Himalayan Journal vol.50
The Himalayan Journal
Vol.50

Publication year:
1994

Editor:
Harish Kapadia
Index
  1. TO LIVE AND LEARN
    (W. H. MURRAY)
  2. AFTER NANDA DEVI
    (PETER LLOYD)
  3. Article 3 EDITING THE AMERICAN ALPINE JOURNAL
    (H. ADAMS CARTER)
  4. Article 4 EDITING THE ALPINE JOURNAL
    (JOHANNA MERZ)
  5. RECOLLECTIONS OF A FORMER EDITOR
    (TREVOR BRAHAM)
  6. THE JOURNEY OF THE JOURNAL Editing the Himalayan Journal
    (HARISH KAPADIA)
  7. Article 7 THE HIMALAYA THROUGH THE JOURNAL
    (M. H. CONTRACTOR)
  8. A LIGHTER LOOK AT DARK MEANINGS Reading between the Journal's Lines
    (WILLIAM McKAY AITKEN)
  9. HIMALAYAN JOURNAL: VOL. III (1931)
    (AAMIR ALI)
  10. RETURN TO EVEREST 1953-1993
    (GEORGE C. BAND)
  11. TENZING NORGAY 1914-1986 AND THE SHERPA TEAM*
    (CHARLES WYUE)
  12. THE FIRST ASCENT OF NAMCHA BARWA THE HIGHEST UNCLIMBED PEAK IN THE WORLD
    (HIROMI OHTSUKA)
  13. Article 13 TRAVELS IN THE ARUISACHAL HIMALAYA Western Arunachal Himalaya
    (P. M. DAS)
  14. Article 14 ROUND KANGCHENJUNGA
    (DORJEE LHATOO)
  15. MULTINATIONAL ARMY NILKANTH EXPEDITION, 1993
    (Lt. Col. H. S. CHAUHAN)
  16. CROSS-ROADS IN SPITI Exploring Western Spiti Valleys
    (HARISH KAPADIA)
  17. Article 17 BACK TO RUPSHU
    (ROMESH D. BHATTACHARJI)
  18. Article 18 CERRO KISHTWAR
    (MICK FOWLER)
  19. Article 19 SUMMER ON THE SAVAGE MOUNTAIN
    (ROGER PAYNE)
  20. Article 20 BRITISH TIEN SHAN EXPEDITION, 1993
    (DAVE WILKINSON)
  21. EXPEDITIONS AND NOTES 1 BRITISH MASAGANG EXPEDITION
    (JULIAN FREEMAN-ATTWOOD)
  22. EXPEDITIONS AND NOTES 2 INDO-JAPANESE PATHIBARA EXPEDITION, 1993
    (YOSHIO OGATA)
  23. EXPEDITIONS AND NOTES 3 INDO-UKRAINE KANGCHENJUNGA EXPEDITION, 1993
    (P. BODHANE AND V. SIVIRIDENKO)
  24. EXPEDITIONS AND NOTES 4 THE IRISH EVEREST EXPEDITION, 1993
    (DAWSON STELFOX)
  25. EXPEDITIONS AND NOTES 5 BRITISH PERI HIMAL EXPEDITION, 1992
    (PETER HUDD)
  26. EXPEDITIONS AND NOTES 6 INDO-US ARMY EXPEDITION TO MANA
    (Lt. Col. H. S. CHAUHAN)
  27. EXPEDITIONS AND NOTES 7 MERU SHARK'S FIN British Mem Expedition to East Face, 1993
    (PAUL PRITCHARD)
  28. EXPEDITIONS AND NOTES 8 SARASWATI PEAK
    (REIKO TERASAWA Translated by Eri Kusuda)
  29. EXPEDITIONS AND NOTES 9 ON SWARGAROHIM I
    (AKE NILSSON)
  30. EXPEDITIONS AND NOTES 10 WHAT DID YOU DO IN SORANG VALLEY?
    (HARISH KAPADIA)
  31. EXPEDITIONS AND NOTES 11 PIN VALLEY NATIONAL PARK AND ITS WILDLIFE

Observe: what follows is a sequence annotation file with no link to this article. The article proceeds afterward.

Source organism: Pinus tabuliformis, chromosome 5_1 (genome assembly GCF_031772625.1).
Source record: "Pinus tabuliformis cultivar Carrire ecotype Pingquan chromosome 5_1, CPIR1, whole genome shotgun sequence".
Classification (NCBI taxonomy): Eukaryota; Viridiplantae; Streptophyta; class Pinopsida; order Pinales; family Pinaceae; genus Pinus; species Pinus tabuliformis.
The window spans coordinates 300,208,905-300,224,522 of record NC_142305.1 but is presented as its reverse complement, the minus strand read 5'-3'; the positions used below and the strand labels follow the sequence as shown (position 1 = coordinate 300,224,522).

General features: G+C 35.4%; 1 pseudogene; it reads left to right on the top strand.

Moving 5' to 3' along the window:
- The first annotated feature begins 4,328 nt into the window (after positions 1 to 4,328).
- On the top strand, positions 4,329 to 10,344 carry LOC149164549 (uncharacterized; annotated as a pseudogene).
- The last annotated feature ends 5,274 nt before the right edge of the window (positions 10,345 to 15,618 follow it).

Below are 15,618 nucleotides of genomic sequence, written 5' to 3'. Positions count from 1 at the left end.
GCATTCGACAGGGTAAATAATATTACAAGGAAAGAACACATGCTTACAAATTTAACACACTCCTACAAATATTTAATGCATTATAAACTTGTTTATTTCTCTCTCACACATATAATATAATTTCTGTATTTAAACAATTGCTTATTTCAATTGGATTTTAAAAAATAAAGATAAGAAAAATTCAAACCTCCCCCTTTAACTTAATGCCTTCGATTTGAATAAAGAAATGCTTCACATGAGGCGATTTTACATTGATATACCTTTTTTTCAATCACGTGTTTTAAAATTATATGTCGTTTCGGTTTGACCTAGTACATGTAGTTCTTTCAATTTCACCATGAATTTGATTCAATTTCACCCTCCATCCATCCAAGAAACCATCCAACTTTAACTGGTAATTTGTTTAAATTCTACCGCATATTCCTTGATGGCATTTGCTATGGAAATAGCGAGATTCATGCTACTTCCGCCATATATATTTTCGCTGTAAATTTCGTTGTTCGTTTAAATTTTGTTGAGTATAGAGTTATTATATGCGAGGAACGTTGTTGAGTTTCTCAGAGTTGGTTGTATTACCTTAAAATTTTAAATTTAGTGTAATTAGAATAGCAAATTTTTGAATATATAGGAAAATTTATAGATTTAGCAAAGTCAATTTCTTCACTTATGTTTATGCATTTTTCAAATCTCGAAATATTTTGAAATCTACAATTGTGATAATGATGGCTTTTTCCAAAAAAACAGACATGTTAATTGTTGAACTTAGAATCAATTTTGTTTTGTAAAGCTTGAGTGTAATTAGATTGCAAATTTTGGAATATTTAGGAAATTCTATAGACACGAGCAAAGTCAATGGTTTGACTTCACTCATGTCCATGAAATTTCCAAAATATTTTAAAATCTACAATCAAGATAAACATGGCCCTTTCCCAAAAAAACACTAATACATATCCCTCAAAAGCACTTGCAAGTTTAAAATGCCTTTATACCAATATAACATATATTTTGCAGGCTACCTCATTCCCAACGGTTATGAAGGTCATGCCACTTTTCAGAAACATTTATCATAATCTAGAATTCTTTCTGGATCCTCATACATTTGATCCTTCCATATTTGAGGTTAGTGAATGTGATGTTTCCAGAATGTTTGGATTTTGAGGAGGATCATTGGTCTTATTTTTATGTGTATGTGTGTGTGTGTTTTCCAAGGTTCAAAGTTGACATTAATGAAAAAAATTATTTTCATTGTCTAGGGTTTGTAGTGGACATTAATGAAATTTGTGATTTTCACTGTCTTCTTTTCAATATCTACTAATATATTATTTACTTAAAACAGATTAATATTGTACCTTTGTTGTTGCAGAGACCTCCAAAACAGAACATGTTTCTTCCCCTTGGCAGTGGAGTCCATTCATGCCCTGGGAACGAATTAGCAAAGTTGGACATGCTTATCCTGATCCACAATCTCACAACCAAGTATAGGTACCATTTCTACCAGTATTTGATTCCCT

(YASH VEER BHATNAGAR)
  32. EXPEDITIONS AND NOTES 12 LAYUL PASS, 1985 Barashigri Glacier Expedition
    (SHAMSHER SINGH)
  33. EXPEDITIONS AND NOTES 13 ON BARA SHIGRI
    (CHRIS CHEESEMAN)
  34. EXPEDITIONS AND NOTES 14 CLIMBING IN LITTLE TIBET
    (DAVID I. MACGREGOR)
  35. EXPEDITIONS AND NOTES 15 MAMOSTONG KANGRI II, 1993
    (GUNTHER STEINMAIR)
  36. EXPEDITIONS AND NOTES 16 AQ TASH Indo-Japanese expedition
    (HUKAM SINGH)
  37. EXPEDITIONS AND NOTES FANTASTIC MOUNTAIN, THE OGRE
    (CARLOS P. BUHLER)
  38. EXPEDITIONS AND NOTES NANGA PARBAT EXPEDITIONS, 1992 AND 1993
    (DOUG SCOTT)
  39. EXPEDITIONS AND NOTES TWO NEW ROUTES ON FALAKSER AND MANKIAL Climbing in the Eastern Hindu Rush (Upper Swat
    (HERMANN WARTH)
  40. BOOK REVIEWS
  41. IN MEMORIAM SIR JACK LONGLAND (1905-1993)
    (SIR JACK LONGLAND)
  42. CORRESPONDENCE
  43. CLUB PROCEEDINGS, 1993
  44. THE ALPINE JOURNAL, 1994

Article 3 EDITING THE AMERICAN ALPINE JOURNAL

H. ADAMS CARTER

"THE AMERICAN ALPINE JOURNAL was born 27 * years after the founding of the American Alpine Club in 1902. The Club had published three monographs called Alpina Americana: The High Sierra of California, 1907, The Canadian Rocky Mountains, 1911 and Mountain Exploration in Alaska, 1914. From 1905 until 1925, the Appalachian Mountain Club published for the Club, mountaineering notes and records of Club meetings in Appalachia under the heading of "Alpina". The Harvard Mountaineering Club Journal carried this on from 1926 to 1928.

In 1929, the first issue of the American Alpine Journal appeared. The emphasis was heavily weighted towards the Canadian mountains, although there was one article on the Fairweather range in Alaska and a philosophical article on mountaineering. Number 2 showed an enormous increase in the number of regions covered: Ecuador, Wyoming, Colorado, Montana, California, Mexico, the Caucasus, the Alps, as well as Canada. In this issue, 'Various Notes' began; this is the section which is now entitled 'Climbs and Expeditions' and takes up at least half of the present volumes. The editors were Allen Carpe, 1929; Howard Palmer 1930-1933; J. Monroe Thorington, 1934-1946; Robert H. Bates and David A. Robertson, 1947-1953; William S. Child, 1952-1955; Richard C. Houston, 1956; Francis P. Farquhar, 1956-1958; and H. Adams Carter, 1959 to the present.